Financial assistance

Washington sues Swedish and Providence hospitals over collections

SEATTLE — Washington has filed a lawsuit against five Swedish hospitals and nine affiliated with Providence, alleging they aggressively collected payments from thousands of low-income Washingtonians who should have been eligible for charitable care.

According to the lawsuit, filed Thursday in King County Superior Court, hospitals sent collection notices to more than 50,000 Washingtonians who were low-income and legally entitled to charitable care, committing thousands of health care law violations. consumer protection in the process.

As the Attorney General’s Office (AGO) explains, Washington’s charitable care law means that low-income residents don’t have to pay hospital costs whether they’re insured or not. Despite this, according to the lawsuit, Swedish hospitals trained their employees to “aggressively collect payments without regard to a patient’s eligibility for financial aid“, telling employees “do not accept the first no”.

Attorney General Bob Ferguson and his team discovered the problem after receiving several complaints from patients who felt they had been overburdened.

“Ferguson’s lawsuit alleges that Providence, Swedish and Kadlec have developed and encouraged a corporate culture that prioritizes collection over charitable care, aggressively attempting to collect payment at the time of treatment and continuing to collect after the treatment even when hospitals know a patient is eligible for financial assistance,” the AGO said in a press release. “The Attorney General’s Office investigation found that hospitals are training employees to request payment in a way that implies payment is expected, while obscuring a patient’s right to seek charitable care.”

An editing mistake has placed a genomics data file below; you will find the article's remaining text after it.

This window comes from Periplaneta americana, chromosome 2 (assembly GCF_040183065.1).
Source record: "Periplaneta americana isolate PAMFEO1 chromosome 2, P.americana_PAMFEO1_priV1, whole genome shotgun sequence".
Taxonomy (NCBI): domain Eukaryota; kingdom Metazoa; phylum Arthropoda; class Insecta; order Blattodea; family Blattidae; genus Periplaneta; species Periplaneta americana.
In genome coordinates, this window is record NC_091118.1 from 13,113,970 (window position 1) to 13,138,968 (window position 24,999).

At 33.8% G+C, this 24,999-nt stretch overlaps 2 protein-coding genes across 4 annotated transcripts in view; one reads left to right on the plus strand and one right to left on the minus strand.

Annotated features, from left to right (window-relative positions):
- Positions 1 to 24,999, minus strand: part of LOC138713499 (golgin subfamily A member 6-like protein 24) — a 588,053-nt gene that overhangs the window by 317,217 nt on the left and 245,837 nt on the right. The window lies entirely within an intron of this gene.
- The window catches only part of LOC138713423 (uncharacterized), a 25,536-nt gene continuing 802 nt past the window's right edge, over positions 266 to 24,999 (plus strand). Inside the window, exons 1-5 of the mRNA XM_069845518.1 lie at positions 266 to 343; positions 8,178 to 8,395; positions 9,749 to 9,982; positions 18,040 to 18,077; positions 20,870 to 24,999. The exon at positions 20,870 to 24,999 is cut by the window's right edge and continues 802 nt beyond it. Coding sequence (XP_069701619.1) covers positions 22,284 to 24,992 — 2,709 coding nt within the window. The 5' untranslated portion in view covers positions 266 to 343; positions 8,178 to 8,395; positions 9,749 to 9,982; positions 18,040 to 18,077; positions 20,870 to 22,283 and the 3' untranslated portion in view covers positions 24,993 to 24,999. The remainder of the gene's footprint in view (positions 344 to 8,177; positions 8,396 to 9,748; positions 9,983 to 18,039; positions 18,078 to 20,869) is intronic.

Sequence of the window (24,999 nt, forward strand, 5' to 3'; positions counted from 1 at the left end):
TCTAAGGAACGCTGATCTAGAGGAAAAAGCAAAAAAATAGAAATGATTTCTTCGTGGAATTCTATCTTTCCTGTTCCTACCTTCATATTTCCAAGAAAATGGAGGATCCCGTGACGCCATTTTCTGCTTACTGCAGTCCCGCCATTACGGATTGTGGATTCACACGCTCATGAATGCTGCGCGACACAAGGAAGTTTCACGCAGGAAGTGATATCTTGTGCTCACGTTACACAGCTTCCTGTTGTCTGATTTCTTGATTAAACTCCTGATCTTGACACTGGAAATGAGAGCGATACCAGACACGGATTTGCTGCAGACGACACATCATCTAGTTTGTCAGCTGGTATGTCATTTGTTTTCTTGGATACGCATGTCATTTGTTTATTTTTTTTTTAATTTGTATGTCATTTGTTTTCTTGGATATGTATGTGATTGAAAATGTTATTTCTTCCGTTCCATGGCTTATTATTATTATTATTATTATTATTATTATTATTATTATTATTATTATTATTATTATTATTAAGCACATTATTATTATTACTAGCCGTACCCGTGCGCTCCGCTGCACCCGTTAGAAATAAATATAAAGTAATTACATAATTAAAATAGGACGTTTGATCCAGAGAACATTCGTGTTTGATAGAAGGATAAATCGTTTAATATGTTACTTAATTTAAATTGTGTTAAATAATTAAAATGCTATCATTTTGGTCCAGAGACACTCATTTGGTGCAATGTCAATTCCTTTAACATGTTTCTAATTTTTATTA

Since 2018, hospitals have sent 54,000 patient accounts for debt collection, even though those patients were eligible for financial aid. Together, the 54,000 patients accumulated more than $70 million in debt that they should have been able to cancel.

“Charitable care helps low-income families avoid crushing medical debt by making financial assistance available to those who qualify,” Ferguson said. “Hospitals cannot mislead Washingtonians about their legal right to access medical financial assistance. They must obey the law and ensure low-income patients have access to the resources they need.”

The lawsuit alleges the illegal collections took place at Swedish Health Services hospitals in Seattle, Issaquah and Edmonds, as well as Providence Health & Services Washington nonprofits in Spokane, Everett, Olympia, Chentralia, Chewelah. , Colville and Walla Walla. The lawsuit demands that hospitals immediately stop these collection tactics and offer refunds, plus interest, to the thousands of patients who paid for care when they should have received financial assistance. It is also asking for debt relief or forgiveness for patients who still owe money.